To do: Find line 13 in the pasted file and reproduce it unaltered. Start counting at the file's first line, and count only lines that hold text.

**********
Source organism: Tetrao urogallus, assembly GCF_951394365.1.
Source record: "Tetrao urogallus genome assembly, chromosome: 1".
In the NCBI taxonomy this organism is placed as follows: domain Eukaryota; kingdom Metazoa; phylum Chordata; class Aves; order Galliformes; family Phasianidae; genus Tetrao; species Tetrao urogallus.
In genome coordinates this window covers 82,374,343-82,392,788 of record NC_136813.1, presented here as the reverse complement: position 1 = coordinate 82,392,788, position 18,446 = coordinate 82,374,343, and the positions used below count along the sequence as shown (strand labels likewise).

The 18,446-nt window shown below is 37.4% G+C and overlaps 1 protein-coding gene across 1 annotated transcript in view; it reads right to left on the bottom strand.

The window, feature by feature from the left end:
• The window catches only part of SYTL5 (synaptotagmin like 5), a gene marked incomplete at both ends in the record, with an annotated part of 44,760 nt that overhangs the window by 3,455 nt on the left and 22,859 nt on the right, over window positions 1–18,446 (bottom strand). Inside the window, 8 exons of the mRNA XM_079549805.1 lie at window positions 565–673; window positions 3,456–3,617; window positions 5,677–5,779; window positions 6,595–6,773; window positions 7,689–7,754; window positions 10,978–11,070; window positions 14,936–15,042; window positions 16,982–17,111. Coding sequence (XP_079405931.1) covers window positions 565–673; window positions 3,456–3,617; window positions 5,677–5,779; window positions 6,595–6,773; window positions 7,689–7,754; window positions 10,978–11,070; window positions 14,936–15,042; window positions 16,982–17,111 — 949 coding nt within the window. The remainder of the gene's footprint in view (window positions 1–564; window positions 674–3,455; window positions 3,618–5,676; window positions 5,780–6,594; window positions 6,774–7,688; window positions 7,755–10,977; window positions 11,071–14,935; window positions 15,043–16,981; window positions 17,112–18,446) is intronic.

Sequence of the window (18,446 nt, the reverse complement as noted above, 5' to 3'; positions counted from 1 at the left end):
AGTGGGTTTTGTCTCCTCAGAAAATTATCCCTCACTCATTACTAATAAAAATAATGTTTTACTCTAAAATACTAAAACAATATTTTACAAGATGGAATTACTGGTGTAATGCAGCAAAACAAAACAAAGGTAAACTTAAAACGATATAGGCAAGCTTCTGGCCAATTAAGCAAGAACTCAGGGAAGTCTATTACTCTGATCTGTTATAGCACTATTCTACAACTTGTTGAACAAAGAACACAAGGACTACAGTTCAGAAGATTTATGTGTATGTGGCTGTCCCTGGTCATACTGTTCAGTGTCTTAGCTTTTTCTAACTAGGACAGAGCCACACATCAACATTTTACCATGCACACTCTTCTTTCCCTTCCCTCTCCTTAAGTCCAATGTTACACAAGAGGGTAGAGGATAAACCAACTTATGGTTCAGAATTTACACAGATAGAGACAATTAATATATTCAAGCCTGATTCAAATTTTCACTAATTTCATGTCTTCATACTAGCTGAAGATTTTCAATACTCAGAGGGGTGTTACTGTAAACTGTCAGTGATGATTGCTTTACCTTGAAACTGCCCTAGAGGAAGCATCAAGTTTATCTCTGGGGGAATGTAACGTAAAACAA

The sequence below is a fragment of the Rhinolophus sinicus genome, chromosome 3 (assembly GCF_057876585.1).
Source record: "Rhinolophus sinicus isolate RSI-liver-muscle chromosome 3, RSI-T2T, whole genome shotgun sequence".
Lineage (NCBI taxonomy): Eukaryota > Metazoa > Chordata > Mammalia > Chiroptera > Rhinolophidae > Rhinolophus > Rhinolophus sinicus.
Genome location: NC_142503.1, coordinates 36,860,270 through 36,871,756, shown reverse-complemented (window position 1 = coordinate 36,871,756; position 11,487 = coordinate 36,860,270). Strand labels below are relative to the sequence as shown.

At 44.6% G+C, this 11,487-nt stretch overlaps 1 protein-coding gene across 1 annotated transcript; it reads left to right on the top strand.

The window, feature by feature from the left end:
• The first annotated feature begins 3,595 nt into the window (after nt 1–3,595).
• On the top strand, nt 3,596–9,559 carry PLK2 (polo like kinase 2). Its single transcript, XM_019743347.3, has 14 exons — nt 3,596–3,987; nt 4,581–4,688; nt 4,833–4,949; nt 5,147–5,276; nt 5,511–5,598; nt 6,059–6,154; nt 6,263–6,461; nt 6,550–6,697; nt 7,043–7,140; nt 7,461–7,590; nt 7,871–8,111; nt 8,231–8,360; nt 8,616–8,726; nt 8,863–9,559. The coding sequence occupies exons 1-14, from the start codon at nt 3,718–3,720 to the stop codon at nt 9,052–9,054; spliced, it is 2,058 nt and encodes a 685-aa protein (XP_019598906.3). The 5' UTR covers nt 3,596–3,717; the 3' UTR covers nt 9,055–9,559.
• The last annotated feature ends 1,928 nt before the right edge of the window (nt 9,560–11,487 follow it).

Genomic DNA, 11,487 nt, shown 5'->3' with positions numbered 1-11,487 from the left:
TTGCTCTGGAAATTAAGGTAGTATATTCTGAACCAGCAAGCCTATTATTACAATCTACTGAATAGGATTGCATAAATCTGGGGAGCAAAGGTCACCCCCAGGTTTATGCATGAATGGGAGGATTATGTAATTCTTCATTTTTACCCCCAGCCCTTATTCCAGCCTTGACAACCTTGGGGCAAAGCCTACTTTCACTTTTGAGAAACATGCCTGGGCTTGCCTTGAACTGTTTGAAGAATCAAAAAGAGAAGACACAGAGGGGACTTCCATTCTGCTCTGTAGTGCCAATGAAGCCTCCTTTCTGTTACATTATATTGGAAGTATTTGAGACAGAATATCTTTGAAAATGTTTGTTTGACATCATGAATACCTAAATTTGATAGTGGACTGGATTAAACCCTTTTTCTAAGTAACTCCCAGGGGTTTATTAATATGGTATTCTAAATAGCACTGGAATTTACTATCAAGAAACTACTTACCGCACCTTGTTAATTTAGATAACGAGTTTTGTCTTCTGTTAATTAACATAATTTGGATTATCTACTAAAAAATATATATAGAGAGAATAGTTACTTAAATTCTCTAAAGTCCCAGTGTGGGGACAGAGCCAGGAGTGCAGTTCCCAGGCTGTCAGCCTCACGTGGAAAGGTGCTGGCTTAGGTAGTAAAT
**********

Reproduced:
Genome location: NC_142503.1, coordinates 36,860,270 through 36,871,756, shown reverse-complemented (window position 1 = coordinate 36,871,756; position 11,487 = coordinate 36,860,270). Strand labels below are relative to the sequence as shown.